For immediate release
Brits set to spend £26.9 billion on Christmas gifts, despite 60% cutting down on present costs
- The average Brit will spend £512.85 on presents this Christmas
- Three in five (60%) plan to cut costs when gifting this year
- Setting a price limit on presents is the most common way of reducing spending, with two in five (39%) saying they plan to do this
11 December, 2019, LONDON –
The UK is planning to spend £26.9 billion on Christmas gifts this year, according to new research from personal finance comparison website finder.com.
An average British adult will fork out £512.85 on gifts over the festive period. However, there will be a wide range of amounts spent – half (50%) are set to spend £250 or less.
However, three in five (60%) are planning to reduce spending on presents in a variety of ways. The most popular method is to set a price limit with family and friends, with two in five (39%) intending to do this.
Almost one in seven (15%) of Brits are giving experience gifts like picnics or massages to reduce costs, making this the second most common method. In third place is making gifts, with 13% of Brits saying they will do this to cut costs.
On average, men are planning to spend over £100 more than women on presents (£566.02 vs £463.29). It is likely that women are spending less on average because two-thirds (67%) are planning to cut costs in some way. This is significantly more than the number of men (54%) that intend to reduce their spending on gifts.
Generation X (those born 1965–1980) are planning to spend the most on festive gifts, parting with £636 on average. At the other end of the scale is generation Z (those born after 1996), who intend to spend £212.16 each.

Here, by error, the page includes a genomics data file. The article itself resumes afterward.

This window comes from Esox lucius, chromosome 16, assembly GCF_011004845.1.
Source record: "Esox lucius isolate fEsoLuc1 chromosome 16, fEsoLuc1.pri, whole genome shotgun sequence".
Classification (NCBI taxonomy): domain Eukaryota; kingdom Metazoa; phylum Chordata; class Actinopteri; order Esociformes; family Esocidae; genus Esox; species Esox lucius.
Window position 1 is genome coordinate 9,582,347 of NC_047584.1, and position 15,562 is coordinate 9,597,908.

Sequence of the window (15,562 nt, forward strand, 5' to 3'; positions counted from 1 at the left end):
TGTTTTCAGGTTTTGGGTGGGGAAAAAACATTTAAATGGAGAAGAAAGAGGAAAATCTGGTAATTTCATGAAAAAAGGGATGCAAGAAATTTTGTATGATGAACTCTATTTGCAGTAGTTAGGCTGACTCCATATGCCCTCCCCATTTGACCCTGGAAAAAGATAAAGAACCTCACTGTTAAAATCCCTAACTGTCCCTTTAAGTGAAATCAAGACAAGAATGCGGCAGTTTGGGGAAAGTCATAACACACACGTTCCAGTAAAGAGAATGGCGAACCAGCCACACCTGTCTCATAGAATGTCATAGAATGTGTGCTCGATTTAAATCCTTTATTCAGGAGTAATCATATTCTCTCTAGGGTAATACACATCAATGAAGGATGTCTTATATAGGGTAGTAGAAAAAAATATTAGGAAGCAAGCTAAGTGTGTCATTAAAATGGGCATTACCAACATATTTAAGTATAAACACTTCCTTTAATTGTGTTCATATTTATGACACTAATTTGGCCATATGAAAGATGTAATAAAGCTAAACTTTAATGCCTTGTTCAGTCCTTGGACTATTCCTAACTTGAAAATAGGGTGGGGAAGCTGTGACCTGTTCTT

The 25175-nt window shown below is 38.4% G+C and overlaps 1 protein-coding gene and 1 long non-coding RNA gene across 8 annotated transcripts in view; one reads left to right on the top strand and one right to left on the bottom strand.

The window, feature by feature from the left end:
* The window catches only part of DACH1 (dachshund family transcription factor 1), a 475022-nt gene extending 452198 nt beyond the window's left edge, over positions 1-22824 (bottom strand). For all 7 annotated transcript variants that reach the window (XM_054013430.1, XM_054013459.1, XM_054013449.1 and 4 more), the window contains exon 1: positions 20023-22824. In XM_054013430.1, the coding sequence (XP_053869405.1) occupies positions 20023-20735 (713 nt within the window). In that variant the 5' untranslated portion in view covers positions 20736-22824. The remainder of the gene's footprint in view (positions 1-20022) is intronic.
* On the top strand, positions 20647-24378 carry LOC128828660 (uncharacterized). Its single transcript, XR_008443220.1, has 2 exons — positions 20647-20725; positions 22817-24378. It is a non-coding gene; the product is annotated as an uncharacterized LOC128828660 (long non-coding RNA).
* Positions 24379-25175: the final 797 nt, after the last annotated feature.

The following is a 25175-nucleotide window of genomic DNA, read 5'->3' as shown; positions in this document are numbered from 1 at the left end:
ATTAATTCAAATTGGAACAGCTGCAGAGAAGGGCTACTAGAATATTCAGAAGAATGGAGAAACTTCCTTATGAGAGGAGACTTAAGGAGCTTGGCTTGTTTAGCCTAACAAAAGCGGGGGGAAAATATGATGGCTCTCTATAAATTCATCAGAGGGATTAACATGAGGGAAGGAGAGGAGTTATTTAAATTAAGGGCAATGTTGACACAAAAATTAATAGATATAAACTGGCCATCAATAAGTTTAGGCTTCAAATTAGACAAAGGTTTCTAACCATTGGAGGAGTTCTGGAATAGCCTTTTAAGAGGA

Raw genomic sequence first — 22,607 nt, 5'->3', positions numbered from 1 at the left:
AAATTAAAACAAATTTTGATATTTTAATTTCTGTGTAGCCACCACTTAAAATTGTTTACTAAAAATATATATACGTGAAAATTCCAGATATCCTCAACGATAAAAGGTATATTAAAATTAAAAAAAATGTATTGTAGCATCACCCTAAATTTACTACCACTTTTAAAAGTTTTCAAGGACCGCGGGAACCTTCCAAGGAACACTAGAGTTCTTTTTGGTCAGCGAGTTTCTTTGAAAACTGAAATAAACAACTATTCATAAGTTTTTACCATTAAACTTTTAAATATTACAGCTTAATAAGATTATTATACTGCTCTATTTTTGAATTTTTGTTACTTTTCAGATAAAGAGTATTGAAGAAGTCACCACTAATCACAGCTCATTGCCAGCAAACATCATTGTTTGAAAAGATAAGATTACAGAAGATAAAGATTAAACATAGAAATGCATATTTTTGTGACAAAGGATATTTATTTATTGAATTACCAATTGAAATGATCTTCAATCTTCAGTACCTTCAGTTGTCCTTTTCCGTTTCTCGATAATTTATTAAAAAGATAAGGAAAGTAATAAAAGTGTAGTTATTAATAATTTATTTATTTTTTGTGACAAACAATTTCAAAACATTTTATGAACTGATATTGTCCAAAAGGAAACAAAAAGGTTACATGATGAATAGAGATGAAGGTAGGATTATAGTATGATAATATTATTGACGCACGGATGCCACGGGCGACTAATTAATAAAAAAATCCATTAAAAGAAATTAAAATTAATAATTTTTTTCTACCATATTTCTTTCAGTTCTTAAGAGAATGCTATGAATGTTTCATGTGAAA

Gen Z are also planning to be the most savvy with their money this Christmas, with over three-quarters (77%) saying that they plan to cut costs on gifting. Only around a third (30%) of the silent generation (those born 1928–1945) are planning to reduce how much they spend on presents.
To see the further breakdowns of the research including interactive visualisations of the data, visit: https://www.finder.com/uk/christmas-shopping-statistics.
Commenting on the findings, Jon Ostler, CEO (UK) at finder.com said: “It is interesting to see so many of us are thinking about how we can make our money go further or focus on experiences this Christmas. It can be a great feeling to give, or receive, a present, but it doesn’t need to break the bank! You will need to think about what your family and friends will value, but why not consider doing something really meaningful like learning to cook a new dish, making something or planning a day out somewhere. These could last longer in the memory than a product.”
Finder.com commissioned Onepoll on 29 November to 5 December 2019 to carry out a nationally representative survey of adults aged 18+.
A total of 2,000 people were questioned throughout Great Britain, with representative quotas for gender, age and region.
The information in this release is accurate as of the date published, but rates, fees and other product features may have changed. Please see updated product information on finder.com's review pages for the current correct values.
finder.com is a personal finance website, which helps consumers compare products online so they can make better informed decisions. Consumers can visit the website to compare utilities, mortgages, credit cards, insurance products, shopping voucher codes, and so much more before choosing the option that best suits their needs.
Best of all, finder.com is completely free to use. We’re not a bank or insurer, nor are we owned by one, and we are not a product issuer or a credit provider. We’re not affiliated with any one institution or outlet, so it’s genuine advice from a team of experts who care about helping you find better.
finder.com launched in the UK in February 2017 and is privately owned and self-funded by two Australian entrepreneurs – Fred Schebesta and Frank Restuccia – who successfully grew finder.com.au to be Australia's most visited personal finance website (Source: Experian Hitwise).